Mountains surround Morioka, Japan. One of the most visted mountain areas is Towada-Hachimantai National Park, a national park split into two sections. The Hachimantai section is the closest to Morioka in Tohoku. These volcanic mountains are a nice escape from the city, with gorgeous scenery that changes with every season. A day trip to Morioka to Hachimantai is the perfect way to experience the beauty of this region.
How to get from Morioka to Hachimantai
The drive from Morioka to Hachimantai is pretty. The road first passes Mount Iwate. In mid-October, the leaves were just starting to change colors at the lower altitudes.
About 50 minutes into the drive, the bus stopped at a visitor center/shopping area for about 10 min. It was here that the tour guide (Japanese only) got on the bus.
Heading further up into the hills, the bus passed mountainside hotels & onsens, stopping to pick up or drop off passengers along the way.
As we went higher in the mountains on the clear autumn morning, there were more and more yellows, oranges, and reds.
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Fall colors in Towada-Hachimantai National Park in Japan
The final stretch of the road toward the Hachimantai Mountaintop Rest House gets above the treeline. These mountains are volcanic, with thermal vents dotting the landscape. Less attractive is the sulfuric stench accompanying these hot springs.
Eating & good views at the Hachimantai Mountaintop Rest House
As the road reaches its summit, it approaches the Hachimantai Mountaintop Rest House. This bustling center with a cafe, shop, & overlook is the drop-off point for the tourist bus. We arrived at 11:20am & had 3.5 hours to explore the area.
While many of the people on the bus opted for the guided tour of Mount Hachimantai in Japanese, I opted for lunch. The small cafe serves udon, curry, & stew, all with quick service.
Belly full, I headed upstairs. The upper level has an observatory with panoramic views of Towada-Hachimantai National Park, though those mostly are of the parking lot, which was in the process of being refurbished before the winter hit.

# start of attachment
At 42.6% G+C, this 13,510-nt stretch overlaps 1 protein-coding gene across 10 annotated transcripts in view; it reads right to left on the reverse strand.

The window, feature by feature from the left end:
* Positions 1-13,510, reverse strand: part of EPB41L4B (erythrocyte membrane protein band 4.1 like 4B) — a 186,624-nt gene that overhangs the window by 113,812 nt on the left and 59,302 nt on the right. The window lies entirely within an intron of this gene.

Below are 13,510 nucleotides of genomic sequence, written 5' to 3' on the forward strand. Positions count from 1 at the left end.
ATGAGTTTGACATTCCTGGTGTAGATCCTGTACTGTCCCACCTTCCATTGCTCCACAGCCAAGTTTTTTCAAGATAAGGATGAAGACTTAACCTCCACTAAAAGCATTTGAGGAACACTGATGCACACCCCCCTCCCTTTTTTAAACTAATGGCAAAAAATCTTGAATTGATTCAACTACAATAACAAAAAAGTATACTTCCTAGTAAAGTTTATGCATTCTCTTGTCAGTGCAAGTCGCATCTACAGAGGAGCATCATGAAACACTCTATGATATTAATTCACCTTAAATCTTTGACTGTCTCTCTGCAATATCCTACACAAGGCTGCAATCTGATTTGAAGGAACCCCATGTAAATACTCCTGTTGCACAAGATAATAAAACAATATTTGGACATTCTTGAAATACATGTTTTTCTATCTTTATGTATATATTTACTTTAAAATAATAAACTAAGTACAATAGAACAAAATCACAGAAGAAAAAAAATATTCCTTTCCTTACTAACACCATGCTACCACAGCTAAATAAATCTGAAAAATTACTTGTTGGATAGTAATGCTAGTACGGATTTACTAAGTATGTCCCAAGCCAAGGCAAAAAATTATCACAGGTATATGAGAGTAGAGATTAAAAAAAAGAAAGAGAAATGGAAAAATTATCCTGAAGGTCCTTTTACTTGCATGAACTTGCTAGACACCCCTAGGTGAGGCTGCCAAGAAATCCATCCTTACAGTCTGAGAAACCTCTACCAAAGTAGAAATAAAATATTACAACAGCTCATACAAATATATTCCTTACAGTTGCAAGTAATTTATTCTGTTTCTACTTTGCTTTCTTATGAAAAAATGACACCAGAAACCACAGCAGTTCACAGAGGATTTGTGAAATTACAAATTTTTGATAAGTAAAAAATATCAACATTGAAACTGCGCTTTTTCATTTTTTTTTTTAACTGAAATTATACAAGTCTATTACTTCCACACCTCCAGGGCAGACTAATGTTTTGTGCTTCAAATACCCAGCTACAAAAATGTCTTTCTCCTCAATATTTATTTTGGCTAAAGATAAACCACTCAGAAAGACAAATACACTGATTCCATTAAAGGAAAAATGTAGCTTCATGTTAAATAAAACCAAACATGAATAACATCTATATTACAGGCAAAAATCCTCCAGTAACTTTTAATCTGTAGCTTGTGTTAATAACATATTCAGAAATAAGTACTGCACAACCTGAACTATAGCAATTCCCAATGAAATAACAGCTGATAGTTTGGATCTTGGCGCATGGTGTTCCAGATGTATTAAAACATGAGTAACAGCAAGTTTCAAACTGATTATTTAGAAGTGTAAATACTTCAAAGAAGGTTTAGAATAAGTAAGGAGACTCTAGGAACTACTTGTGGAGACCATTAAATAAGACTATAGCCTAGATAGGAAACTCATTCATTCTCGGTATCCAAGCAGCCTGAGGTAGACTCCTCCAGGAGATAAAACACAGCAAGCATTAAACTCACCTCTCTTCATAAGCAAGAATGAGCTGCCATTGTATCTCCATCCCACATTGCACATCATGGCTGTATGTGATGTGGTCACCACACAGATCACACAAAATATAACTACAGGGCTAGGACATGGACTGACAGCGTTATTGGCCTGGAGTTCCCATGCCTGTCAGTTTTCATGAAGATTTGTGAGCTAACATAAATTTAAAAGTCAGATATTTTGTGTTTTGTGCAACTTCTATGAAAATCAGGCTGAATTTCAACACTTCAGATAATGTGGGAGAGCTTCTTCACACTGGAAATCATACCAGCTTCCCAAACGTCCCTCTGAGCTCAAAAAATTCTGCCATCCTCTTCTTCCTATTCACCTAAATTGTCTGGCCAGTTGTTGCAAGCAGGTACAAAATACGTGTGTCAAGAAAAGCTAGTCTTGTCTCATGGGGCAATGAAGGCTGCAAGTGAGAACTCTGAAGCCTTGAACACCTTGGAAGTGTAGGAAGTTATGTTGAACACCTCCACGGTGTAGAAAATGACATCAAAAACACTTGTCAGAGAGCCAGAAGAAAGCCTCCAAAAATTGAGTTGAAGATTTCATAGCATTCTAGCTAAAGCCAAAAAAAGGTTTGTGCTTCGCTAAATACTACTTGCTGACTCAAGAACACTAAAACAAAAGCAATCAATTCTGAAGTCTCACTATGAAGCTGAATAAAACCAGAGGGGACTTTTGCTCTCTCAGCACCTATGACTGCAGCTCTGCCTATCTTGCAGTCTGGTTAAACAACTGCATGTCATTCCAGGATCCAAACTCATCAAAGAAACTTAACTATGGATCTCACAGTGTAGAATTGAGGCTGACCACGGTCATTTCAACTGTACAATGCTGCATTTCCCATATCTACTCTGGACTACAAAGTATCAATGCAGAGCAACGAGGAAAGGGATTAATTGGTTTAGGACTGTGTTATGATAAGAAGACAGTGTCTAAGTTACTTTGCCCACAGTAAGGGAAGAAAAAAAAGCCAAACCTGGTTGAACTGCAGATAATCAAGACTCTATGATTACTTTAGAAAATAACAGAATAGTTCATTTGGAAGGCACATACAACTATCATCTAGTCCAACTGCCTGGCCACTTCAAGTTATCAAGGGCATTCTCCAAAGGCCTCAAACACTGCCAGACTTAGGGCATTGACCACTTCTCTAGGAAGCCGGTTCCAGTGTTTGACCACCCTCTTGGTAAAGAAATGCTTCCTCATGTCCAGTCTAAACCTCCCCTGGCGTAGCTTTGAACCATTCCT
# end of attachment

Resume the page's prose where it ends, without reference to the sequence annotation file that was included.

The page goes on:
The best unobscured views are from the edges of the parking lots or the smaller outdoor platform. The day had turned a bit hazy, with clouds rolling over Mount Iwate in the distance.
Hachimantai Mountaintop Rest House was high enough that between the combination of the tree line, the abundance of pine trees at the higher reaches below, and the bare branches of the other trees, the autumn colors had passed. The views are still gorgeous, whatever the season.
When it first opens in the springtime following the long winter, the Hachimantai Aspite Line turns into a snowy canyon corridor, with tall snowbanks walling off the roadway. Spring & summer bring flowers, wild grapes, and hiking.
Hiking Mt. Hachimantai
Hachimantai Mountaintop Rest House isn’t actually quite at the top of Mount Hachimantai. The summit is a little bit of a walk from the rest house, but the hike is pleasant & much of the way is paved. There are a few different options of paths to take. The most direct trail to the summit takes about 20 minutes. There are also a couple of nice lake loops to add, which I did since I had plenty of time.
The first stop along the trail to the Mount Hachimantai summit is known as the Dragon’s Eye. At the right time of year as the area thaws, the frozen surface & melted parts resemble the eye of a dragon. The official name of this crater lake is Kagami-numa. Kagami means “mirror” in Japanese. It’s an appropriate name.
Just past this lake is another set of lakes called Megane-numa. Megane means “glasses” in Japanese, so the pairing of the lenses of two lakes also makes sense.
Another landmark has been named “Mysterious depression,” which is either another well-earned name, or a mapmaker’s cry for help.